Types of Vascular Surgery

Your vascular system includes the veins and arteries which provide oxygen to every living cell within your body. Serious difficulty occurs when these blood vessels are blocked, and it can be treated by Vascular Surgery.

Vascular surgery is a surgical subspecialty in which medical treatment, minimum-invasive catheter procedures and surgical reconstruction are carried out for diseases of the vascular system or the arteries, veins and lymph circulation. Vascular disease is treated using open surgery techniques and endovascular techniques. The Vascular Surgeon is trained to diagnose and treat diseases in all parts of the vascular system except for coronary heart attacks and intra-cranial vasculature.

Symptoms of Vascular Diseases

As people age, vascular diseases seem to be common. In the early stage, most vascular diseases do not show symptoms, so people do not know that they have any disease. You may have a vascular disease or disorder that needs treatment if you experience any of following symptoms. Varicose veins and spider veins are some of the most common diseases that make veins very apparent or form a spider-like pattern beneath the skin.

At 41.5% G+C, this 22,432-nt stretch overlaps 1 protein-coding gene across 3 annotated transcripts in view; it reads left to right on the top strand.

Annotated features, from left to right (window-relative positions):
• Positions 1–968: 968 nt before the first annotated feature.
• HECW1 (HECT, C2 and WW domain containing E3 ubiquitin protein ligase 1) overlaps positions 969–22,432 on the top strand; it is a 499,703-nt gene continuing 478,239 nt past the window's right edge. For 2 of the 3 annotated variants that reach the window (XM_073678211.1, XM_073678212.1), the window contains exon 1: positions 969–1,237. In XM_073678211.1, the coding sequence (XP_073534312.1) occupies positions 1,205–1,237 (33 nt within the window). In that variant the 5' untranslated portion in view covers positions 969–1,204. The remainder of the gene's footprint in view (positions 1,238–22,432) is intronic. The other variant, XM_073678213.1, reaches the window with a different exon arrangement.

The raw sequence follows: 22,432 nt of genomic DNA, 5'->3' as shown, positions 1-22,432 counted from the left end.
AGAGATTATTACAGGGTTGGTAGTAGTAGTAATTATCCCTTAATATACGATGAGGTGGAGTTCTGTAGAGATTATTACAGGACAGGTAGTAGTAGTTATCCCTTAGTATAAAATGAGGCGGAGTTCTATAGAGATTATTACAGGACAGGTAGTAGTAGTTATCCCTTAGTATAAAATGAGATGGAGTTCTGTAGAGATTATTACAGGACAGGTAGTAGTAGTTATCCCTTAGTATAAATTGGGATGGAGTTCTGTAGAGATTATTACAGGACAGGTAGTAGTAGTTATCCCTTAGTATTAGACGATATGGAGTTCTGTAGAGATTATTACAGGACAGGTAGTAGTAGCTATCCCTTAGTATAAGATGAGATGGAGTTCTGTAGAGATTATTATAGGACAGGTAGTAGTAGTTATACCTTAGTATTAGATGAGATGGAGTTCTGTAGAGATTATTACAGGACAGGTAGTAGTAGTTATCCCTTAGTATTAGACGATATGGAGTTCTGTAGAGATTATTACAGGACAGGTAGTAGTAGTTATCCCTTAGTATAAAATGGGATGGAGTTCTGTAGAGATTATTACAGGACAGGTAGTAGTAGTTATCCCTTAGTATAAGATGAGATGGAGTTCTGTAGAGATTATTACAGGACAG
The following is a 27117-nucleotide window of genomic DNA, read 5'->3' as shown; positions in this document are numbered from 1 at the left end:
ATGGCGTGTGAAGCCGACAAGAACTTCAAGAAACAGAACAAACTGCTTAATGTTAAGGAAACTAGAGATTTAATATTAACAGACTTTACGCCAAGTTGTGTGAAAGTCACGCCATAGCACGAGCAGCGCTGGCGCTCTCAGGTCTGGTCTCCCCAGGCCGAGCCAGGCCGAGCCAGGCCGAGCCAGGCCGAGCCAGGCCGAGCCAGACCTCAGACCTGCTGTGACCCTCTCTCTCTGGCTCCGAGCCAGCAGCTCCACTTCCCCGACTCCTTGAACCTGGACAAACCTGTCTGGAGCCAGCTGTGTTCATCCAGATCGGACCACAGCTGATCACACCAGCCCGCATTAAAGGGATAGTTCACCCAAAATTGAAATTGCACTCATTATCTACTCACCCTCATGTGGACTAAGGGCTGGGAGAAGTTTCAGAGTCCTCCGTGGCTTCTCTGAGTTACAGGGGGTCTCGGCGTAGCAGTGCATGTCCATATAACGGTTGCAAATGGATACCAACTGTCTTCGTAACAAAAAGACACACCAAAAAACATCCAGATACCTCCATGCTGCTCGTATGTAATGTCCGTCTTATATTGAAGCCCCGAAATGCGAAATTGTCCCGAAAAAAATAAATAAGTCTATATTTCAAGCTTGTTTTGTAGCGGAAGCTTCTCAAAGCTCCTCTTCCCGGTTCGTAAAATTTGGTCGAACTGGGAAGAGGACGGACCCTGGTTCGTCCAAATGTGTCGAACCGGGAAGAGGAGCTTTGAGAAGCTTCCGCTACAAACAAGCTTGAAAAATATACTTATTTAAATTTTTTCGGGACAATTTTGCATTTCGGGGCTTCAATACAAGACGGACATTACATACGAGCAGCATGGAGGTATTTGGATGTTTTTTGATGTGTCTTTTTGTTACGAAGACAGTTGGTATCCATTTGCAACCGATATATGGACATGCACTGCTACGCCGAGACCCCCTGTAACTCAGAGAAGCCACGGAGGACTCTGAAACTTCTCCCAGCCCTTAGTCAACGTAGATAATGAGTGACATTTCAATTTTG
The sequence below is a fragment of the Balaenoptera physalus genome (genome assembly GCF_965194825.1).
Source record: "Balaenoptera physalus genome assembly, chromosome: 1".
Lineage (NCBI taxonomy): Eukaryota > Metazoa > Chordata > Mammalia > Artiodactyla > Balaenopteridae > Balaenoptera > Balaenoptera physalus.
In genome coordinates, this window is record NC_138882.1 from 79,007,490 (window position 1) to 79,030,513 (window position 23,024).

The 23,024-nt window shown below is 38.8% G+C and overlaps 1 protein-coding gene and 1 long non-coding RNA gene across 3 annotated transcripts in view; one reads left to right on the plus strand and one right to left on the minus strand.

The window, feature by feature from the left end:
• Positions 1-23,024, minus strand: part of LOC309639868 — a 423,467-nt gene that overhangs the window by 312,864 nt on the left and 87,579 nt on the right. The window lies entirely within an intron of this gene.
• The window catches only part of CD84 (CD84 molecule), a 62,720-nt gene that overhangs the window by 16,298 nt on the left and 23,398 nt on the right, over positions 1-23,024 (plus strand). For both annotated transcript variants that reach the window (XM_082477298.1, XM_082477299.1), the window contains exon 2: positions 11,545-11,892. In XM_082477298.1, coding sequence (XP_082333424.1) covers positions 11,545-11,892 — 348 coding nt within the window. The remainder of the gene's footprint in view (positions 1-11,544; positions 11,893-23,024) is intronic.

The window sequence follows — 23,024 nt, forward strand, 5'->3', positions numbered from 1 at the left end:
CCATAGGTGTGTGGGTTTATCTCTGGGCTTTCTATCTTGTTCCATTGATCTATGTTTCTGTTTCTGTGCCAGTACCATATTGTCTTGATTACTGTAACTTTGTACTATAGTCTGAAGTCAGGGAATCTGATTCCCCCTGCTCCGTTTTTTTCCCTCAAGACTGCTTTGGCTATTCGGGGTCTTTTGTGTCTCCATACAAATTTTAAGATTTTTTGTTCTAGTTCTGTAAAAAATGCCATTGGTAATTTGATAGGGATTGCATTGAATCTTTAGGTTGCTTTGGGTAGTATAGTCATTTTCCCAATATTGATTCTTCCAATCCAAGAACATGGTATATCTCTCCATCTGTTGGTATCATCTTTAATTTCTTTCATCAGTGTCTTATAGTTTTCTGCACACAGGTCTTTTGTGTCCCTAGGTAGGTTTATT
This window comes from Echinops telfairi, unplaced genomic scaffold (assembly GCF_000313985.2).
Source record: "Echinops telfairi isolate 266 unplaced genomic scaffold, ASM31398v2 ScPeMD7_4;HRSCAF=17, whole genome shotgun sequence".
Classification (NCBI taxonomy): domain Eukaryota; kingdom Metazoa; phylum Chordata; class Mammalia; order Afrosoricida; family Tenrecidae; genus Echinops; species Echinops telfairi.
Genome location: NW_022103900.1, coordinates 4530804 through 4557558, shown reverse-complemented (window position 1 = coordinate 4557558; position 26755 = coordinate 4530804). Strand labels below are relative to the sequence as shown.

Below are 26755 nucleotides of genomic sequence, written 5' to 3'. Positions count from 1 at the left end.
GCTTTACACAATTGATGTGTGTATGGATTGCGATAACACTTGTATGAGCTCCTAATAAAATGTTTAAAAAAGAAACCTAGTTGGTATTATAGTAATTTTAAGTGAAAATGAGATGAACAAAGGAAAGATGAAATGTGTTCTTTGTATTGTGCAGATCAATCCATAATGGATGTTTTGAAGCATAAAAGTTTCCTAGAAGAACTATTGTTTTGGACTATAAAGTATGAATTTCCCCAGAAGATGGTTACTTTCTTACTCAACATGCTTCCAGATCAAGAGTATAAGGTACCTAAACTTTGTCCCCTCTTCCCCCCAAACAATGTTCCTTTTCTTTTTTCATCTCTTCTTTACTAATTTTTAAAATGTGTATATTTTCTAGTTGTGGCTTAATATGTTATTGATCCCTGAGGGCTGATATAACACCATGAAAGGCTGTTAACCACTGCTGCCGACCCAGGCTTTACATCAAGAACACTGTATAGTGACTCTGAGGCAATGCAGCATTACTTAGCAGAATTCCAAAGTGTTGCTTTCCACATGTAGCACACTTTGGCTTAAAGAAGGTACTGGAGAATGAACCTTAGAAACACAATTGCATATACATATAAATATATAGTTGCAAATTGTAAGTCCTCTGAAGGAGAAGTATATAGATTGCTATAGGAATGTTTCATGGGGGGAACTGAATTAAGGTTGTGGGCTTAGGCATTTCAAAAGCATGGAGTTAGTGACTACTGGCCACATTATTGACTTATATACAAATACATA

Peripheral Artery Disease

a. Numbness in legs

b. Hair loss on legs

c. Weakness and pain in legs

d. Brittle toenails, slow toenail growth

e. Lethargy

f. Ulcers or sores on the leg

g.  Shiny or pale blue appearance of leg

h. Erectile Dysfunction

i. Foot or leg may feel cold

Aortic Aneurysm

a. Sweaty skin

b. Sudden back or abdominal pain

c. Pain spreading from abdomen to leg

d. Increased heart rate

e. Shock or unconsciousness

Individuals at Risk

As we age, the prevalence of vascular disease is increasing. The following factors increase your probability of vascular problems:

a. Family history

b. Increasing age

c. Pregnancy

d. Injury

e. Smoking 

f. Prolonged periods of inactivity and sitting

g. Diabetes

h. Lack of exercise

i. Obesity

j. Hypertension


Types of Vascular Surgery

Depending on the problem, there are different types of vascular surgery. Some of the conventional techniques used to address your vascular system problems are listed below.

1.  Interventional Radiology